The US shows no signs of abandoning the policy aimed at manipulating the electoral campaigns in other countries. Powers arranged for a meeting with the journalist community with an aye to the upcoming municipal elections, calling Nicaraguans to closely monitor the poll and to support democracy in the country. Ortega refrained from commenting on the event which clearly bordered on meddling with the domestic affairs of Nicaragua. Watchers from various groups – in particular, from the Organization of American States which Ortega has criticized on a number of occasions as an instrument of the US influence over the continent – will certainly be scrutinizing the elections, but whatever they say the public opinion surveys steadily give the victory to FSLN (The Sandinista National Liberation Front). The credentials Ortega's team presents to the constituency are the Nicaraguan socioeconomic programs, bold measures to improve education and healthcare, and a record of extensive housing construction.
With the populist triumph in sight, the US embassy places its bet on a smear campaign targeting Ortega. As in Venezuela, a cohort of journalists for hire are employed in Nicaragua to level accusations against the country's leader on any occasion. Juan Ramon Flores is a champion in the sport of relaying to the audience the US anti-Ortega invectives. His writings betray vehement hate and the desire to eventually do away with the Nicaraguan leader who dares to defend the interests of his country and to uphold the belief in a world without dictate. Flores draws massively from the Cold War legacy, which is quite revealing of his personal background. In his portrayal, Ortega i a “furher” of the FSLN party, an imitator of “the Venezuelan gorilla” Chavez, and a politician with the intellectual horizons narrower than those of Heinrich Himmler. Flores charges Ortega with stealing the financial aid flowing in from Venezuela and with lightheartedly tolerating drug cartels. It is odd that a journalist who churns out such stuff also airs the perception that freedom of speech is missing in Nicaragua.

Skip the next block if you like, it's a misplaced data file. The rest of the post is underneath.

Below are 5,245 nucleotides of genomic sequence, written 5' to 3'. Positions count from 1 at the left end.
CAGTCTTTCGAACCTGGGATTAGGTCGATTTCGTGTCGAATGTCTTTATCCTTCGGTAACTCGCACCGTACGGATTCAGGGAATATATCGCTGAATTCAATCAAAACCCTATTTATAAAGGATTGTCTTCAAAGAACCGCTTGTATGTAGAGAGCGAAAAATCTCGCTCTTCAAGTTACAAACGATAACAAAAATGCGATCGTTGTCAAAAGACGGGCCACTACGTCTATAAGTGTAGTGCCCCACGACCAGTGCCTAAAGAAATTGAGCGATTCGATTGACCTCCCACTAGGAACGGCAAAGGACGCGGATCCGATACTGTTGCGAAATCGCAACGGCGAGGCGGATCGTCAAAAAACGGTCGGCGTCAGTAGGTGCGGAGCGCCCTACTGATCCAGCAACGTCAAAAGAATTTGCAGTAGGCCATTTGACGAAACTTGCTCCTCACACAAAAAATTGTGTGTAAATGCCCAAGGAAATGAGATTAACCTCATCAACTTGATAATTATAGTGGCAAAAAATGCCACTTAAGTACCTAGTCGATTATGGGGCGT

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In my view, Washington's undisguised hostility to Ortega is extremely alarming. Over the past year, the CIA frequently used the weapon of incurable diseases to neutralize defiant leaders in Latin America. Hugo Chavez, Christina Fernandez de Kirchner, or Luiz Inacio Lula Da Silva – Ortega's peers who had to fight against cancer – could tell him that the threat is real. Hopefully, he is mindful of their lessons.